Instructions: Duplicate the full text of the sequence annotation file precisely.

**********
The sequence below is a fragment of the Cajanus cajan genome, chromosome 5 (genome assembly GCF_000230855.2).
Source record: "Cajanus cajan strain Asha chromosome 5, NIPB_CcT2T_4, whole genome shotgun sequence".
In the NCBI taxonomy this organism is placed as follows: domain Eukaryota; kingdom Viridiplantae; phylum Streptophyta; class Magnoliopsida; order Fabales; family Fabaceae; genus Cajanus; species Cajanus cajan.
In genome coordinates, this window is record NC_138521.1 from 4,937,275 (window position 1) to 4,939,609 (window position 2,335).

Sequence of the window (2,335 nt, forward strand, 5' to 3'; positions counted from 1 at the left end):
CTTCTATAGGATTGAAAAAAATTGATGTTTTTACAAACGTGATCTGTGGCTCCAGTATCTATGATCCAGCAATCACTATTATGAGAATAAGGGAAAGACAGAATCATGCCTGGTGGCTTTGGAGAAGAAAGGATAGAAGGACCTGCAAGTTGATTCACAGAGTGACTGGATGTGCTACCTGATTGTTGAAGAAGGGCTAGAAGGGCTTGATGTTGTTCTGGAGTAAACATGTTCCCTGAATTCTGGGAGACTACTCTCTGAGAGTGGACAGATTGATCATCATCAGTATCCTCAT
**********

The sequence below is a fragment of the Cajanus cajan genome, chromosome 5 (genome assembly GCF_000230855.2).
Source record: "Cajanus cajan strain Asha chromosome 5, NIPB_CcT2T_4, whole genome shotgun sequence".
In the NCBI taxonomy this organism is placed as follows: domain Eukaryota; kingdom Viridiplantae; phylum Streptophyta; class Magnoliopsida; order Fabales; family Fabaceae; genus Cajanus; species Cajanus cajan.
In genome coordinates, this window is record NC_138521.1 from 4,937,275 (window position 1) to 4,939,609 (window position 2,335).

Sequence of the window (2,335 nt, forward strand, 5' to 3'; positions counted from 1 at the left end):
CTTCTATAGGATTGAAAAAAATTGATGTTTTTACAAACGTGATCTGTGGCTCCAGTATCTATGATCCAGCAATCACTATTATGAGAATAAGGGAAAGACAGAATCATGCCTGGTGGCTTTGGAGAAGAAAGGATAGAAGGACCTGCAAGTTGATTCACAGAGTGACTGGATGTGCTACCTGATTGTTGAAGAAGGGCTAGAAGGGCTTGATGTTGTTCTGGAGTAAACATGTTCCCTGAATTCTGGGAGACTACTCTCTGAGAGTGGACAGATTGATCATCATCAGTATCCTCAT